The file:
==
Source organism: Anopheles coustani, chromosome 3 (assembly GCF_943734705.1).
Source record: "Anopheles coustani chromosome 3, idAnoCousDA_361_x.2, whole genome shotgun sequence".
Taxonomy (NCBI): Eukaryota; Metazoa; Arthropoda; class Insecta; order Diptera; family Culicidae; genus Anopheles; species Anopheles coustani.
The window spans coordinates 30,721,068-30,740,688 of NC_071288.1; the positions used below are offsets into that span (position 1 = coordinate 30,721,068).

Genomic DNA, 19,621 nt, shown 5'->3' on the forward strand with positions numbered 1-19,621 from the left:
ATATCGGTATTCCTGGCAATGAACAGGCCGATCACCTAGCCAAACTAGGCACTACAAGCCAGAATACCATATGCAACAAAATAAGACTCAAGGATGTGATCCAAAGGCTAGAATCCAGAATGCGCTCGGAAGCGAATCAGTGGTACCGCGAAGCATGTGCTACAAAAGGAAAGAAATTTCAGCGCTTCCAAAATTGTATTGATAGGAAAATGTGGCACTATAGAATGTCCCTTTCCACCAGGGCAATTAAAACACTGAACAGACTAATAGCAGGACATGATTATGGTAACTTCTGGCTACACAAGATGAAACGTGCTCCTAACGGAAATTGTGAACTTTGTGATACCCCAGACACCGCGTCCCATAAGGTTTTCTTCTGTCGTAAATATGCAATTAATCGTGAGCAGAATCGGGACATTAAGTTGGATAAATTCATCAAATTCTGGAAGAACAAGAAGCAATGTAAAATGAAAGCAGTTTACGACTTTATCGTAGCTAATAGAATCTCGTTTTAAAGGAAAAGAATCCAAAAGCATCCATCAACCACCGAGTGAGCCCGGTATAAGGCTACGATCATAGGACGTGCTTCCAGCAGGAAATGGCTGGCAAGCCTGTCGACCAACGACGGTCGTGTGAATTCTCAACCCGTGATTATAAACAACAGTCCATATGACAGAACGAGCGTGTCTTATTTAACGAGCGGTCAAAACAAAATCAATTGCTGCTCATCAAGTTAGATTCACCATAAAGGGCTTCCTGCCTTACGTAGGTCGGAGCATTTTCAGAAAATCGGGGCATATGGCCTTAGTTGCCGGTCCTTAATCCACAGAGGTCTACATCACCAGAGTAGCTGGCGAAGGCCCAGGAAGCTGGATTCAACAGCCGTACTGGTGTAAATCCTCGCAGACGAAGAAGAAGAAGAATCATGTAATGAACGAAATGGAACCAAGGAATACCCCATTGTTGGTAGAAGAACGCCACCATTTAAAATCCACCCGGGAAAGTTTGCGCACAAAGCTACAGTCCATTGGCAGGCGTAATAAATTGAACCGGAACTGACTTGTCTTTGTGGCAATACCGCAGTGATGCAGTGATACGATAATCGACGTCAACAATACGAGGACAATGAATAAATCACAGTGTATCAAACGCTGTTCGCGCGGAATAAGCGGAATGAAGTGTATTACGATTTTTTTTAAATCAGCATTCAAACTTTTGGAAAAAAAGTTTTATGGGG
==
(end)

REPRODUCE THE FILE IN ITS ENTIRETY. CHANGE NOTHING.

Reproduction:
Source organism: Anopheles coustani, chromosome 3 (assembly GCF_943734705.1).
Source record: "Anopheles coustani chromosome 3, idAnoCousDA_361_x.2, whole genome shotgun sequence".
Taxonomy (NCBI): Eukaryota; Metazoa; Arthropoda; class Insecta; order Diptera; family Culicidae; genus Anopheles; species Anopheles coustani.
The window spans coordinates 30,721,068-30,740,688 of NC_071288.1; the positions used below are offsets into that span (position 1 = coordinate 30,721,068).

Genomic DNA, 19,621 nt, shown 5'->3' on the forward strand with positions numbered 1-19,621 from the left:
ATATCGGTATTCCTGGCAATGAACAGGCCGATCACCTAGCCAAACTAGGCACTACAAGCCAGAATACCATATGCAACAAAATAAGACTCAAGGATGTGATCCAAAGGCTAGAATCCAGAATGCGCTCGGAAGCGAATCAGTGGTACCGCGAAGCATGTGCTACAAAAGGAAAGAAATTTCAGCGCTTCCAAAATTGTATTGATAGGAAAATGTGGCACTATAGAATGTCCCTTTCCACCAGGGCAATTAAAACACTGAACAGACTAATAGCAGGACATGATTATGGTAACTTCTGGCTACACAAGATGAAACGTGCTCCTAACGGAAATTGTGAACTTTGTGATACCCCAGACACCGCGTCCCATAAGGTTTTCTTCTGTCGTAAATATGCAATTAATCGTGAGCAGAATCGGGACATTAAGTTGGATAAATTCATCAAATTCTGGAAGAACAAGAAGCAATGTAAAATGAAAGCAGTTTACGACTTTATCGTAGCTAATAGAATCTCGTTTTAAAGGAAAAGAATCCAAAAGCATCCATCAACCACCGAGTGAGCCCGGTATAAGGCTACGATCATAGGACGTGCTTCCAGCAGGAAATGGCTGGCAAGCCTGTCGACCAACGACGGTCGTGTGAATTCTCAACCCGTGATTATAAACAACAGTCCATATGACAGAACGAGCGTGTCTTATTTAACGAGCGGTCAAAACAAAATCAATTGCTGCTCATCAAGTTAGATTCACCATAAAGGGCTTCCTGCCTTACGTAGGTCGGAGCATTTTCAGAAAATCGGGGCATATGGCCTTAGTTGCCGGTCCTTAATCCACAGAGGTCTACATCACCAGAGTAGCTGGCGAAGGCCCAGGAAGCTGGATTCAACAGCCGTACTGGTGTAAATCCTCGCAGACGAAGAAGAAGAAGAATCATGTAATGAACGAAATGGAACCAAGGAATACCCCATTGTTGGTAGAAGAACGCCACCATTTAAAATCCACCCGGGAAAGTTTGCGCACAAAGCTACAGTCCATTGGCAGGCGTAATAAATTGAACCGGAACTGACTTGTCTTTGTGGCAATACCGCAGTGATGCAGTGATACGATAATCGACGTCAACAATACGAGGACAATGAATAAATCACAGTGTATCAAACGCTGTTCGCGCGGAATAAGCGGAATGAAGTGTATTACGATTTTTTTTAAATCAGCATTCAAACTTTTGGAAAAAAAGTTTTATGGGG